I think there could be something in this therapy, and if anyone else is trying it, they may find that a small lamp as I suggest is more convenient than a monster unit from Home Depot.
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Joshua

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Re: Alternative Treatments for Peyronie's Disease
« Reply #32 on: September 15, 2005, 04:20:06 PM »

Flexor:
I have not had a problem with the large IR unit. I got the idea from another site. www.thundersplace.com I admit it's an odd site but there are many intelligent guys/posts on that site. I found the site during some searching for IR uses. I am glad you are trying it. However, I winder if the unit you are using is getting enough heat into the plaque nodule. I know I am getting at least two inches of heat penetration.
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flexor

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Re: Alternative Treatments for Peyronie's Disease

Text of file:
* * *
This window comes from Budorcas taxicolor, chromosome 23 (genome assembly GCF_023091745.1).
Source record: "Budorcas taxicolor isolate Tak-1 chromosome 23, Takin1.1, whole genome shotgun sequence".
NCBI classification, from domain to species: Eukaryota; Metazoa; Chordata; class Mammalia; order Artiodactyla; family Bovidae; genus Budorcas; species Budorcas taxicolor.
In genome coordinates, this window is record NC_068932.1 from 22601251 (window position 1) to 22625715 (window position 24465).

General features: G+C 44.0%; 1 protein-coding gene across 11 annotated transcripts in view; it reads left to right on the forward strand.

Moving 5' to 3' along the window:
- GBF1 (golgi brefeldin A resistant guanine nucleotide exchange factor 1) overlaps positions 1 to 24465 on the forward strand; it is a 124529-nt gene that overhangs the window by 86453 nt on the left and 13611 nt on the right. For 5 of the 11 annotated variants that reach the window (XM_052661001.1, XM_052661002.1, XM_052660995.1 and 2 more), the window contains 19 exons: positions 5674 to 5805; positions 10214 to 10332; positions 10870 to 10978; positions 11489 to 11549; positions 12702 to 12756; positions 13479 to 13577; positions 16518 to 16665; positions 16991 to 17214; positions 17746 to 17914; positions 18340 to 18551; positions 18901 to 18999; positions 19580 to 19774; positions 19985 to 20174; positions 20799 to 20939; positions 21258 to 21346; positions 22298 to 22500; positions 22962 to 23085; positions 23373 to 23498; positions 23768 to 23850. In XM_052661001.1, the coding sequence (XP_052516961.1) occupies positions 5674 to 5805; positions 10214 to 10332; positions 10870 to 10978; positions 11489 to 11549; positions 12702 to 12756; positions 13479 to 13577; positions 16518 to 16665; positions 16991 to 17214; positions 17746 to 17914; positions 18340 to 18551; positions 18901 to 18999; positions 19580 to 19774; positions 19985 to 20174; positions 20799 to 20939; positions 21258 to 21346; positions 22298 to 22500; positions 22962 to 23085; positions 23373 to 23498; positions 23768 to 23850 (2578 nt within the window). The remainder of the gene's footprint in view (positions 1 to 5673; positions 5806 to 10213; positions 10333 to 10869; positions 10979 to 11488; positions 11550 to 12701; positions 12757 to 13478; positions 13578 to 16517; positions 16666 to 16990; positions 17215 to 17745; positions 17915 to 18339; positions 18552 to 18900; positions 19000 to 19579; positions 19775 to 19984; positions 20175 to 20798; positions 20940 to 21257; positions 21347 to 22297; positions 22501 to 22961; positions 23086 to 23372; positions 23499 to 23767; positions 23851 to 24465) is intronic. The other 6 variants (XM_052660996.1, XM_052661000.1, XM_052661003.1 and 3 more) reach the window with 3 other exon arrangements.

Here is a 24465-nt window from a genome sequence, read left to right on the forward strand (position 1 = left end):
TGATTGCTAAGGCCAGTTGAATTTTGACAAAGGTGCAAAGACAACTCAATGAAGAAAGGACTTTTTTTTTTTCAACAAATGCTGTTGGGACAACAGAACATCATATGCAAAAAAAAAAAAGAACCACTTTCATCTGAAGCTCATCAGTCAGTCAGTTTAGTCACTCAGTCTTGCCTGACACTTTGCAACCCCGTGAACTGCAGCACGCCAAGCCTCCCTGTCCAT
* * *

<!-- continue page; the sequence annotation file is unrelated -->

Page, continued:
« Reply #33 on: September 16, 2005, 03:19:14 PM »

cdm:

I’ve only been trying it a couple of weeks. The medical report was talking about a 19 week protocol (5 weeks on, 4 weeks  off, 10 weeks on) so it’s too early to say. I’ll keep you informed.

joshua;

My plaque is only just beneath the skin. I don’t feel the need to go in deeper. That’s why I am taking the skin surface temperature as being indicative of the plaque temperature

 I’m using a VED after the heating session: I reckon that of the plaque has been softened by the heat, it should be in a good condition for a little stretching.
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flexor

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Re: Alternative Treatments for Peyronie's Disease
« Reply #34 on: September 16, 2005, 03:38:42 PM »